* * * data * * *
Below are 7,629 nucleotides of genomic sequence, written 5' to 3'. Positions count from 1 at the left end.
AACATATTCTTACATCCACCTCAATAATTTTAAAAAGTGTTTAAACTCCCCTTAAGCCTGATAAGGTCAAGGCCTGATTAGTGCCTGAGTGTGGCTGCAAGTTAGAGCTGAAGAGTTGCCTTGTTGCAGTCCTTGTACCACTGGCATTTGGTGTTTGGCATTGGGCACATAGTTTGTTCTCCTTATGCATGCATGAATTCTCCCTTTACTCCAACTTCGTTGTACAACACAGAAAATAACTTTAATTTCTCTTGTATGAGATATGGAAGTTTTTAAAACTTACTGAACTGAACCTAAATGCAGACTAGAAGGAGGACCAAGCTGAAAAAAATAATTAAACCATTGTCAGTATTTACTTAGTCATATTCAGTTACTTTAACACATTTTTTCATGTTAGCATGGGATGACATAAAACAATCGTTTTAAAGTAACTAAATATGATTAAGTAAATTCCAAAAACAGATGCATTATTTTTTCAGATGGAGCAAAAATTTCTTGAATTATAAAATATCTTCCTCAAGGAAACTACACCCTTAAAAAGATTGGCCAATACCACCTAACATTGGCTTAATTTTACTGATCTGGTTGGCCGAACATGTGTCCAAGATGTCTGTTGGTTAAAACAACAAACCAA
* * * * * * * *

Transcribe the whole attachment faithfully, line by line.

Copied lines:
Below are 7,629 nucleotides of genomic sequence, written 5' to 3'. Positions count from 1 at the left end.
AACATATTCTTACATCCACCTCAATAATTTTAAAAAGTGTTTAAACTCCCCTTAAGCCTGATAAGGTCAAGGCCTGATTAGTGCCTGAGTGTGGCTGCAAGTTAGAGCTGAAGAGTTGCCTTGTTGCAGTCCTTGTACCACTGGCATTTGGTGTTTGGCATTGGGCACATAGTTTGTTCTCCTTATGCATGCATGAATTCTCCCTTTACTCCAACTTCGTTGTACAACACAGAAAATAACTTTAATTTCTCTTGTATGAGATATGGAAGTTTTTAAAACTTACTGAACTGAACCTAAATGCAGACTAGAAGGAGGACCAAGCTGAAAAAAATAATTAAACCATTGTCAGTATTTACTTAGTCATATTCAGTTACTTTAACACATTTTTTCATGTTAGCATGGGATGACATAAAACAATCGTTTTAAAGTAACTAAATATGATTAAGTAAATTCCAAAAACAGATGCATTATTTTTTCAGATGGAGCAAAAATTTCTTGAATTATAAAATATCTTCCTCAAGGAAACTACACCCTTAAAAAGATTGGCCAATACCACCTAACATTGGCTTAATTTTACTGATCTGGTTGGCCGAACATGTGTCCAAGATGTCTGTTGGTTAAAACAACAAACCAA